The Psychology Department at the University of North Carolina at Chapel Hill was founded in 1921 by John Frederick Dashiell. In that year, he brought together courses in psychology previously offered by the Department of Philosophy and the School of Education to form an autonomous Psychology Department, training both graduate and undergraduate students. The program initially emphasized study in experimental-physiological psychology, but under Dr. Dashiell’s able and vigorous chairmanship faculty the program expanded to provide instruction in the areas of clinical-personality (Professors Bagby and Crane), quantitative-statistical (Professors Bayroff and Wherry), and social psychology (Professor F. Allport).
This expansion of the program necessitated the department’s move to the New West building in 1930. Further evolution included the formation of a clinical training program in the late 1940′s. The Psychometric Laboratory, affiliated with the quantitative program, was initiated by L.L. Thurstone in 1952 and was ably expanded and directed for many years by Lyle Jones. Continued growth of the department made necessary a move to the department’s current home, Davie Hall, in 1967.
In the 1960′s a concentration in developmental psychology was added, and in 1989 an additional concentration in the rapidly growing area of cognitive psychology was formed. These additions to the graduate program strengthened the department’s tradition of facilitating interdisciplinary study, as well as emphasizing both research and applied work in psychology. The quality and reputation of the faculty, the excellent placement record of recent UNC-CH Psychology Ph.D.’s in a very competitive market, as well as the large number of applications the department receives for graduate study (986 in the 1992-1993 academic year alone), all attest to the high reputation of the department. During Professor Dashiell’s long tenure as chairman (1921-1949), thirty-six M.A. candidates and twenty-five doctoral candidates completed their graduate studies in the department. In 1991, twenty-one students earned doctoral degrees in psychology, which is nearly as many as during the first thirty years of the department.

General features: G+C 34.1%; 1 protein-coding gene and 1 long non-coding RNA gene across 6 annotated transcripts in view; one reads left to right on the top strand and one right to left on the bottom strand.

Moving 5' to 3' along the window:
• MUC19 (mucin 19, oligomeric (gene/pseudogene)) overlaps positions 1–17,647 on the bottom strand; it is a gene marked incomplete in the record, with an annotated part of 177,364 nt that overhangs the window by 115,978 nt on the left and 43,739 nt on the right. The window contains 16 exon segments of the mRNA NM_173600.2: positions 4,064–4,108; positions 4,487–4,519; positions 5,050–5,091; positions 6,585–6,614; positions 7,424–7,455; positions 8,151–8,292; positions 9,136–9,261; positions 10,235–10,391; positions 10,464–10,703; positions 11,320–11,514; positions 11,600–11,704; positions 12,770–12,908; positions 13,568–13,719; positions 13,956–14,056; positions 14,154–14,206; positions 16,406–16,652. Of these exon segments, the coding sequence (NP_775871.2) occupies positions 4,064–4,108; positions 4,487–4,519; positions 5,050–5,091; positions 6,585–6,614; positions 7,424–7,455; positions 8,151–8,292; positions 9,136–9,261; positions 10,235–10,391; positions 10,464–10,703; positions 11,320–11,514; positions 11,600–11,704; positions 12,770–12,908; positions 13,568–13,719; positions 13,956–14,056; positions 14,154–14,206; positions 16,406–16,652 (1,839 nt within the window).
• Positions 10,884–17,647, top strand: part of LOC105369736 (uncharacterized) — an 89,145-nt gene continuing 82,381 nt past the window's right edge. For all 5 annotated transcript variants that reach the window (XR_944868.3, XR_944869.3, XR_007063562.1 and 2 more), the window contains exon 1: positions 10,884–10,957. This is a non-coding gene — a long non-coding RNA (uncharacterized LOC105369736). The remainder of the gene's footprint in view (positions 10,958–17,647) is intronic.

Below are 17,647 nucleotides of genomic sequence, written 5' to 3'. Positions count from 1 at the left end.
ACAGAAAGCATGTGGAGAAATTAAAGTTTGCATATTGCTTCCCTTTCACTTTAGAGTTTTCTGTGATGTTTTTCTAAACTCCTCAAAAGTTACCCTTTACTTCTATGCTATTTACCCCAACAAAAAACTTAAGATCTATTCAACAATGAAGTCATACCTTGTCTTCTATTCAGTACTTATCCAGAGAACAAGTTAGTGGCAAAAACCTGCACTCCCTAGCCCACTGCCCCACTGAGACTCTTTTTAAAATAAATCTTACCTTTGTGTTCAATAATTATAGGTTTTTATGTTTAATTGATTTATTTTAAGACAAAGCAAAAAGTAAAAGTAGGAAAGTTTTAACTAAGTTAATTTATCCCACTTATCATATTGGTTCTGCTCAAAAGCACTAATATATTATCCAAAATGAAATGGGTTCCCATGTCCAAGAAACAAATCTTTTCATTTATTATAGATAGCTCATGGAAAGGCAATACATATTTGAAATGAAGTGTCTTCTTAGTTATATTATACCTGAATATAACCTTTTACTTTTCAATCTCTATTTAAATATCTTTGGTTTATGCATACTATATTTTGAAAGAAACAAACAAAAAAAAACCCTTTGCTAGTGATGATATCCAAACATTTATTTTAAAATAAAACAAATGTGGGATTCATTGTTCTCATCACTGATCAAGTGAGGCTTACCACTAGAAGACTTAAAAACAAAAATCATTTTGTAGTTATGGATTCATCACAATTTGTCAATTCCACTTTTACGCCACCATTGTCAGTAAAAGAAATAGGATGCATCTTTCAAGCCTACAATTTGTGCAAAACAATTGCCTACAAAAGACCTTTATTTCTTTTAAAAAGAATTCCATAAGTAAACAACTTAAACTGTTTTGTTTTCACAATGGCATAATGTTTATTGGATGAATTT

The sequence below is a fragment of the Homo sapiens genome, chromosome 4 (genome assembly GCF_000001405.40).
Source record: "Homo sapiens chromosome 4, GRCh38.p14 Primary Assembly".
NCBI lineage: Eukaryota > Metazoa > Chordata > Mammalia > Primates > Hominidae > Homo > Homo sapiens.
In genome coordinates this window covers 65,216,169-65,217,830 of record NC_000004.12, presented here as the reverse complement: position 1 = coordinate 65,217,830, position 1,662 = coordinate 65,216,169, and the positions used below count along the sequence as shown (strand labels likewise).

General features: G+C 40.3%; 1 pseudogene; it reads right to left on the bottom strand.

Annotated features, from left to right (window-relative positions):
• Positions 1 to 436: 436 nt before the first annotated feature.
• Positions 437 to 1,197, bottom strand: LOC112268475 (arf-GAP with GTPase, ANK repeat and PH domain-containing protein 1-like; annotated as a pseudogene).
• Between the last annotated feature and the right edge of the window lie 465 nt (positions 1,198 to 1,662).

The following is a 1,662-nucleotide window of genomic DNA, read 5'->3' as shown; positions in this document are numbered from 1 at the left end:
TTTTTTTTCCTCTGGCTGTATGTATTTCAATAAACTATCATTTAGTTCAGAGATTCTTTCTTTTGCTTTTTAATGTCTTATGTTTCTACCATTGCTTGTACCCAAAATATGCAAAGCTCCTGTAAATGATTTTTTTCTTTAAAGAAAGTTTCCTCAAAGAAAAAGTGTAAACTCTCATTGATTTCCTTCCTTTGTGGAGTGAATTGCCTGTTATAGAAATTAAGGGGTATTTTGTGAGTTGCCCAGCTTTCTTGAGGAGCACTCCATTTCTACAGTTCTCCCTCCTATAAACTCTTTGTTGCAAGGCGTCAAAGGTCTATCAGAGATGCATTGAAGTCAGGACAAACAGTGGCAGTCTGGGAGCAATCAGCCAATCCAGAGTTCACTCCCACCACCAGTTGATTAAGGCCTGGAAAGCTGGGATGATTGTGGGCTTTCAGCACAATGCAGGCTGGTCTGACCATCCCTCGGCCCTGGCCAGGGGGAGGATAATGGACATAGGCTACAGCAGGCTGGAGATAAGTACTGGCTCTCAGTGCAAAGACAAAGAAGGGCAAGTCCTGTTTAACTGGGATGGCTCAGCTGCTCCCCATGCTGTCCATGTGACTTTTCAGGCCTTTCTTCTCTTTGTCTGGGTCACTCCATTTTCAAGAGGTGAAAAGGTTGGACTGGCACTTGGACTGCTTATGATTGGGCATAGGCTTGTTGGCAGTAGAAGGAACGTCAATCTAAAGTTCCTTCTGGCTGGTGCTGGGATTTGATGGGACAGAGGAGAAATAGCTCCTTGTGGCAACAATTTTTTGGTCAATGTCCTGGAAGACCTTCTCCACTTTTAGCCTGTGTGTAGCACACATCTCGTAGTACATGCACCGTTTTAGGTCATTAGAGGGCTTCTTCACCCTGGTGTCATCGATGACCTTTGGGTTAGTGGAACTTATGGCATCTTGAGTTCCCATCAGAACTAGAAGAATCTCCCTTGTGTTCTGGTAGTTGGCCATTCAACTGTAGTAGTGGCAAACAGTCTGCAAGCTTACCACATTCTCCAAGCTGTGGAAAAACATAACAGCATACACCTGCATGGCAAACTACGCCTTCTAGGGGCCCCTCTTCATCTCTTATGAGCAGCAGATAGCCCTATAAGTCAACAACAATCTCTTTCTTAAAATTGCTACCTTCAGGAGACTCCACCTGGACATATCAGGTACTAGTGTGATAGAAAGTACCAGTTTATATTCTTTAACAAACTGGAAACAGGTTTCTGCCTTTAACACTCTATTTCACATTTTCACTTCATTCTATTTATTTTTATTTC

Currently, the department offers the B.A. and B.S. in psychology at the undergraduate level, and the M.A. and Ph.D. at the graduate level. Admission to the graduate program is limited to students seeking the doctorate; in some areas the candidates are also required to complete a Master’s thesis. Among the department’s distinguished faculty members who have made significant contributions to psychology are Dorothy Adkins (measurement), W. Grant Dahlstrom (clinical and personality), Lyle Jones (quantitative), Harold McCurdy (social and personality), Harriet Rheingold (developmental) and John Thibaut (social).